Where Do We Stand among Our Trading Partners?
As global capital markets grow and cross-border capital mobility increases, how the U.S. tax code compares to those of its neighbors and trading partners is increasingly important. According to the Treasury Department, the statutory U.S. corporate tax rate, currently 35 percent, is the second highest in the industrialized world (behind Japan). The average statutory corporate tax rate in Organisation for Economic Co-operation and Development (OECD) countries is 31 percent. But, as discussed earlier, depreciation rules are an important component for determining the effective tax rate on capital income. In fact, by combining depreciation rules and statutory corporate tax rates of OECD countries, one can calculate EMTRs across countries.
The CBO undertook this analysis and determined that for equity-financed capital investments of machinery, the U.S. EMTR is the fourth highest among the set including the United States and OECD countries, and for equity-financed capital investments of industrial structures, the United States has the second-highest EMTR. Although the dispersion of EMTRs across OECD countries is less than the variance of statutory rates, the EMTR in the United States on machinery is more than twice as high as in Ireland. In addition, because most countries employ some form of accelerated depreciation for investment, the EMTR tends to be lower than the statutory tax rates in foreign countries as well as in the United States.
What Does the Future Hold?
There are a variety of policy options to consider with regard to reforming the tax treatment of business capital. A modest reform would focus simply on reducing the distortions across asset classes caused by depreciation schedules that are inconsistently related to economic depreciation. A comprehensive review and increased regulatory flexibility with regard to establishing proper depreciation schedules could result in a budget-neutral reform that levels the playing field across asset type.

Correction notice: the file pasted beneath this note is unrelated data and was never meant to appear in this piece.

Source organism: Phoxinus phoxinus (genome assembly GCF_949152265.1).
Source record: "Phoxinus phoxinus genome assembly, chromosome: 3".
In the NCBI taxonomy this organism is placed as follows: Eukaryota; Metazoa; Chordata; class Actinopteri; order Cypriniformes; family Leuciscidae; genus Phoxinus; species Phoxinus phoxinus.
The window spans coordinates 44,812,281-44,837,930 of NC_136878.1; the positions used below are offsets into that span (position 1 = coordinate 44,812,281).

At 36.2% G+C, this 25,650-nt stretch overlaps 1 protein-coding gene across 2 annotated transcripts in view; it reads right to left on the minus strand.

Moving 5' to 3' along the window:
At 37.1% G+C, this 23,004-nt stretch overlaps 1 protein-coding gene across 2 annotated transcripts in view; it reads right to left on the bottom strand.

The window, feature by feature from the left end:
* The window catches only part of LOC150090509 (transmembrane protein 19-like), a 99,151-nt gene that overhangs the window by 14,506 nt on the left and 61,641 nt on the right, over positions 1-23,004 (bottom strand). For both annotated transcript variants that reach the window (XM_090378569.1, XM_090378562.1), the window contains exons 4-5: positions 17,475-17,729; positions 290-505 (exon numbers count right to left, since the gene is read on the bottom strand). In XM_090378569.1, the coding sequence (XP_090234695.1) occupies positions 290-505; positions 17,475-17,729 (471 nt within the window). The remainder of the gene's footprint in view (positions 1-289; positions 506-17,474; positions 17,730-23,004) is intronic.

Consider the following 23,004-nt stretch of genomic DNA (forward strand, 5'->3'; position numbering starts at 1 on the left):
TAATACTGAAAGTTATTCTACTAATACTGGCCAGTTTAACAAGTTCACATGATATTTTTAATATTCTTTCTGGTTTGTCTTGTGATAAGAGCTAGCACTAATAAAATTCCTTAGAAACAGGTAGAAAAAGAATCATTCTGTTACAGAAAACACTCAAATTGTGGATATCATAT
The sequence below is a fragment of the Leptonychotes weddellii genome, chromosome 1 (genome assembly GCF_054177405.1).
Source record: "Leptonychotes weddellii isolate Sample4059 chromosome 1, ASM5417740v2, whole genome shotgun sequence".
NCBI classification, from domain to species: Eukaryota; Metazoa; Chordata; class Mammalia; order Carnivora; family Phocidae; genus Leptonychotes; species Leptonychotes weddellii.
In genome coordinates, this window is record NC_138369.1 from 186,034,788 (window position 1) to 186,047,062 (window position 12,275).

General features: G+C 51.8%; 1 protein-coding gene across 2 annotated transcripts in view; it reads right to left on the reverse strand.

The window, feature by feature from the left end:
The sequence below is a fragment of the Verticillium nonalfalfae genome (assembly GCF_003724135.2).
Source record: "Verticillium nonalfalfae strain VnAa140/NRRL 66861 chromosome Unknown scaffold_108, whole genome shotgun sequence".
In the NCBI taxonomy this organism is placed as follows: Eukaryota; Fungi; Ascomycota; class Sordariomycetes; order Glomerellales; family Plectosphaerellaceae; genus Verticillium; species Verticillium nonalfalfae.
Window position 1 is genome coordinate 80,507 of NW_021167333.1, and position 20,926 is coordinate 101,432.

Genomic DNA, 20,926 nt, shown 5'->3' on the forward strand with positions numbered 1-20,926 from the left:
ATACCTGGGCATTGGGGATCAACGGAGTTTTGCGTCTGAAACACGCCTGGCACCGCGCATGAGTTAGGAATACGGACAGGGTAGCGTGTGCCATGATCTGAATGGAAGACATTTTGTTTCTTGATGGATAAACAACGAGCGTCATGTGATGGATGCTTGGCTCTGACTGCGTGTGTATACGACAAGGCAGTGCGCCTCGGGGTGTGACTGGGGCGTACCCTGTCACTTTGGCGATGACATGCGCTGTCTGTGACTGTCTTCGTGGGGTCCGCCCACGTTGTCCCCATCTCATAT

Allowing owners of capital to immediately expense their purchases while disallowing the tax deduction for interest expenses would yield a zero tax rate on new capital at the business level. Such a policy would eliminate the disincentive for capital investment and eliminate distortions across asset classes.
Finally, reducing the corporate tax rate would also reduce the EMTR on business capital as well as reducing the tax distortion between C-corporations and pass-through entities. A large reduction in the corporate tax rate would also significantly affect the flow of capital globally and reduce the distortion between debt and equity.
These three reforms--reform of the depreciation schedule, accelerated depreciation, and corporate rate reduction--would reduce the EMTR and thereby encourage net additional capital investment. Under current law, however, tax rates on capital are scheduled to rise, not fall. The lower tax rate on capital gains and dividends, the lower ordinary income tax rates, and the repeal of the estate tax all expire at the end of 2010. This "naturally occurring" tax increase combined with new priorities of the Democrat-controlled Congress will probably lead to considerable shifts in taxation of capital income in the next few years.
First, current budget rules ("pay-as-you-go") and a strong desire for budget discipline in Congress may lead the tax-writing committees to level the playing field by increasing effective tax rates on those types of capital now more favorably taxed without using the additional projected revenue to reduce EMTR on other forms of business capital. The House has already voted to raise taxes on new investments in energy, which is one of the more lightly taxed types of capital investment. While increased uniformity in tax rates would improve efficiency by reducing the distortionary incentives to misallocate capital, a higher average tax rate on capital will further discourage capital accumulation in general.